To A Young Lady, With A Poem On The French Revolution
Much on my early youth I love to dwell, Ere yet I bade that friendly dome farewell, Where first, beneath the echoing cloisters, pale, I heard of guilt and wondered at the tale! Yet tho' the hours flew by on careless wing, Full heavily of sorrow would I sing. Aye as the star of evening flung its beam In broken radiance on the wavy stream, My soul amid the pensive twilight gloom Mourned with the breeze, O, Lee Boo! o'er thy tomb. Where'er I wanderd, pity still was near, Breathed from the heart and glistened in the tear: No knell that tolled, but filled my anxious eye, And suffering nature wept that one should die!
Thus to sad sympathies I soothed my breast, Calm, as the rainbow in the weeping west: When slumb'ring freedom roused by high disdain With giant fury burst her triple chain! Fierce on her front the blasting dog-star glowed; Her banners like a midnight meteor flowed; Amid the yelling of the storm-rent skies She came, and scattered battles from her eyes! Then exultation waked the patriot fire And swept with wilder hand the Alcaean lyre: Red from the tyrant's wound I shook the lance, And strode in joy the reeking plains of France! Fall'n is th' oppressor, friendless, ghastly, low, And my heart aches tho' mercy struck the blow. With wearied thought once more I see the shade, Where peaceful virtue weaves the myrtle braid. And O! if eyes, whose holy glances roll, Swift messengers, and eloquent of soul; If smiles more winning, and a gentler mien, Than the love-wildered maniac's brain hath seen Shaping celestial forms in vacant air, If these demand th' impassioned poet's care-- If mirth, and softened sense, and wit refined, The blameless features of a lovely mind; Then haply shall my trembling hand assign No fading wreath beauty's saintly shrine. Nor, Sara! thou these early flowers refuse---- Ne'er lurked the snake beneath their simple hues, No purple bloom the child of nature brings From flatt'ry's night-shade: as he feels, he sings. Sept. 1794.
To A Young Lady. On Her Recovery From A Fever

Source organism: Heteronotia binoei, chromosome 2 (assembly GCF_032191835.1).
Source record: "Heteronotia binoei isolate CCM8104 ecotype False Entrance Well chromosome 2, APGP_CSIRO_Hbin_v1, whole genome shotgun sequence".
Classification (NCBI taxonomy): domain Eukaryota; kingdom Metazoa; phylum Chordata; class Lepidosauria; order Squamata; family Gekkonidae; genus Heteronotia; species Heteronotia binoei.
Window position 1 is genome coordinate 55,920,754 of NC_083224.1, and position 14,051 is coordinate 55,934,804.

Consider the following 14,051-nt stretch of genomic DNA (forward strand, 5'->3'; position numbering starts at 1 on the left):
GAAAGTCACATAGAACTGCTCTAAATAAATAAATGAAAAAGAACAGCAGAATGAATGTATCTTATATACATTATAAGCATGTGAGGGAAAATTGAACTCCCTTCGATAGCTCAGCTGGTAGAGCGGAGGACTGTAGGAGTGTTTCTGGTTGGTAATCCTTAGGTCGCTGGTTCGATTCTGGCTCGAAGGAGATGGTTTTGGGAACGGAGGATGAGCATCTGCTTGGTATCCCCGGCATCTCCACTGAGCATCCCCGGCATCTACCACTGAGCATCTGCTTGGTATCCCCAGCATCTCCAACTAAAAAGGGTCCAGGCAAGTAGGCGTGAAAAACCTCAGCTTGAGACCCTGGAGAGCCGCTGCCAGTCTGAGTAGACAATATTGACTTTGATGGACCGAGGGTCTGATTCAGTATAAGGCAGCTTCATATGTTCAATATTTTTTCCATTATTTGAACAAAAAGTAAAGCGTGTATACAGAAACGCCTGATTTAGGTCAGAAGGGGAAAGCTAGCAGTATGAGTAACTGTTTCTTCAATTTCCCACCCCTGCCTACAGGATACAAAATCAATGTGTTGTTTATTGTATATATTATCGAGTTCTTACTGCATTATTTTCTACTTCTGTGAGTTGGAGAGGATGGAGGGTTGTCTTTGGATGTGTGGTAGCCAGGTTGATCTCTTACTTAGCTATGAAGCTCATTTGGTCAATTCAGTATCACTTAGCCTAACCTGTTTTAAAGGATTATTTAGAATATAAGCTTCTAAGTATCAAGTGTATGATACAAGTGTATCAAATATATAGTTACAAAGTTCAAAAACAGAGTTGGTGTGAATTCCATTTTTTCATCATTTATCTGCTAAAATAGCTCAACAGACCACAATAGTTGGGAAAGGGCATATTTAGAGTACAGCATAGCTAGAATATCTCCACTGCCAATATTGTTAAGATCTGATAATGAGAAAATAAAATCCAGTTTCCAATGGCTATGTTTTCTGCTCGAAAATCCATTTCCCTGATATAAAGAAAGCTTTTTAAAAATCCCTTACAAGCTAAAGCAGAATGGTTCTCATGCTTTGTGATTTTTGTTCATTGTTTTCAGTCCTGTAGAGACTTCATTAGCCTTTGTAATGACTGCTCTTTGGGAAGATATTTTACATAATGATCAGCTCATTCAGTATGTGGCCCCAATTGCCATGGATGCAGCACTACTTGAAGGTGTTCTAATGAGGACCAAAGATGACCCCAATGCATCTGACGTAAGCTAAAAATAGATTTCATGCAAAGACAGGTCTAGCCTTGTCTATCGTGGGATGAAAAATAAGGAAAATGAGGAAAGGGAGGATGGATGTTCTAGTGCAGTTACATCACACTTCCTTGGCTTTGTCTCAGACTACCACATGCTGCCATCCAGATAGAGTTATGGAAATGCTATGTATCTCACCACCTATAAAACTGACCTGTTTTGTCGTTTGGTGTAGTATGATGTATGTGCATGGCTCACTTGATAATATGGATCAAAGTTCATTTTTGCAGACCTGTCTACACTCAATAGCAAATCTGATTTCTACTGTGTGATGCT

Why need I say, Louisa dear! How glad I am to see you here, A lovely convalescent; Risen from the bed of pain and fear, And feverish heat incessant.
The sunny showers, the dappled sky, The little birds that warble high, Their vernal loves commencing, Will better welcome you than I With their sweet influencing.
Believe me, while in bed you lay, Your danger taught us all to pray: You made us grow devouter! Each eye looked up and seemed to say How can we do without her?
Besides, what vexed us worse, we knew, They have no need of such as you In the place where you were going: This World has angels all too few, And Heaven is overflowing!
To An Infant
Ah cease thy tears and sobs, my little life! I did but snatch away the unclasped knife: Some safer toy will soon arrest thine eye, And to quick laughter change this peevish cry! Poor stumbler on the rocky coast of woe, Tutored by pain each source of pain to know! Alike the foodful fruit and scorching fire Awake thy eager grasp and young desire: Alike the good, the ill offend thy sight, And rouse the stormy sense of shrill affright! Untaught, yet wise! mid all thy brief alarms Thou closely clingest to thy mother's arms, Nestling thy little face in that fond breast Whose anxious heavings lull thee to thy rest! Man's breathing miniature! thou mak'st me sigh-- A babe art thou -- and such a thing am I!
To anger rapid and as soon appeased, For trifles mourning and by trifles pleased; Break friendship's mirror with a tetchy blow, Yet snatch what coals of fire on pleasure's altar glow!
Oh thou that rearest with celestial aim The future seraph in my mortal frame, Thrice holy Faith! whatever thorns I meet As on I totter with unpractised feet, Still let me stretch my arms and cling to thee, Meek nurse of souls through their long infancy!